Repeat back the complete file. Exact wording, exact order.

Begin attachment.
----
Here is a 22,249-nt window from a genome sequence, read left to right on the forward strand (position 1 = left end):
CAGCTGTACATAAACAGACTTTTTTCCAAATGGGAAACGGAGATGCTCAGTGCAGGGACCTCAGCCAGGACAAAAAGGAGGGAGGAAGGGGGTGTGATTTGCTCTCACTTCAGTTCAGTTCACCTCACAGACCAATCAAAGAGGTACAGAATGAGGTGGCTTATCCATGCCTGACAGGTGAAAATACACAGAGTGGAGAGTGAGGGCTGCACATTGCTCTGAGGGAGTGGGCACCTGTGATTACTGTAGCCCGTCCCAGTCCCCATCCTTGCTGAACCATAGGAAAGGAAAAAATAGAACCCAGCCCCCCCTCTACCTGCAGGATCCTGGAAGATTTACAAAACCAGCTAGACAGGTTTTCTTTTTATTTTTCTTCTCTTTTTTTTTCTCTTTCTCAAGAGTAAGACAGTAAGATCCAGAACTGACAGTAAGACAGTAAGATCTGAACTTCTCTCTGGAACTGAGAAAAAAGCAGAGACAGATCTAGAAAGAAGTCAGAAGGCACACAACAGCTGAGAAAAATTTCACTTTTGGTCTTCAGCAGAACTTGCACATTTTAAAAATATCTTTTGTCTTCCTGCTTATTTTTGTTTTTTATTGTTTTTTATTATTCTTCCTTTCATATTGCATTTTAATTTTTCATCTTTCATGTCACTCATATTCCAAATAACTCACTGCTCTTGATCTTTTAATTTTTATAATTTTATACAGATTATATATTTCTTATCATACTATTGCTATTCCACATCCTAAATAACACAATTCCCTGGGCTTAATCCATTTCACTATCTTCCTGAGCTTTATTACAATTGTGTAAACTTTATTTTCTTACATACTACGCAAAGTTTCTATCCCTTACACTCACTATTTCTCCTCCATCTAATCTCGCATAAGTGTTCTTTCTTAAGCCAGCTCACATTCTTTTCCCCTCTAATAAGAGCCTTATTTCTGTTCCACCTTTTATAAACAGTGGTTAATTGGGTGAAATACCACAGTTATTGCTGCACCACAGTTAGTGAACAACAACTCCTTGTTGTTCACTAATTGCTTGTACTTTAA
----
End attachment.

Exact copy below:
Here is a 22,249-nt window from a genome sequence, read left to right on the forward strand (position 1 = left end):
CAGCTGTACATAAACAGACTTTTTTCCAAATGGGAAACGGAGATGCTCAGTGCAGGGACCTCAGCCAGGACAAAAAGGAGGGAGGAAGGGGGTGTGATTTGCTCTCACTTCAGTTCAGTTCACCTCACAGACCAATCAAAGAGGTACAGAATGAGGTGGCTTATCCATGCCTGACAGGTGAAAATACACAGAGTGGAGAGTGAGGGCTGCACATTGCTCTGAGGGAGTGGGCACCTGTGATTACTGTAGCCCGTCCCAGTCCCCATCCTTGCTGAACCATAGGAAAGGAAAAAATAGAACCCAGCCCCCCCTCTACCTGCAGGATCCTGGAAGATTTACAAAACCAGCTAGACAGGTTTTCTTTTTATTTTTCTTCTCTTTTTTTTTCTCTTTCTCAAGAGTAAGACAGTAAGATCCAGAACTGACAGTAAGACAGTAAGATCTGAACTTCTCTCTGGAACTGAGAAAAAAGCAGAGACAGATCTAGAAAGAAGTCAGAAGGCACACAACAGCTGAGAAAAATTTCACTTTTGGTCTTCAGCAGAACTTGCACATTTTAAAAATATCTTTTGTCTTCCTGCTTATTTTTGTTTTTTATTGTTTTTTATTATTCTTCCTTTCATATTGCATTTTAATTTTTCATCTTTCATGTCACTCATATTCCAAATAACTCACTGCTCTTGATCTTTTAATTTTTATAATTTTATACAGATTATATATTTCTTATCATACTATTGCTATTCCACATCCTAAATAACACAATTCCCTGGGCTTAATCCATTTCACTATCTTCCTGAGCTTTATTACAATTGTGTAAACTTTATTTTCTTACATACTACGCAAAGTTTCTATCCCTTACACTCACTATTTCTCCTCCATCTAATCTCGCATAAGTGTTCTTTCTTAAGCCAGCTCACATTCTTTTCCCCTCTAATAAGAGCCTTATTTCTGTTCCACCTTTTATAAACAGTGGTTAATTGGGTGAAATACCACAGTTATTGCTGCACCACAGTTAGTGAACAACAACTCCTTGTTGTTCACTAATTGCTTGTACTTTAA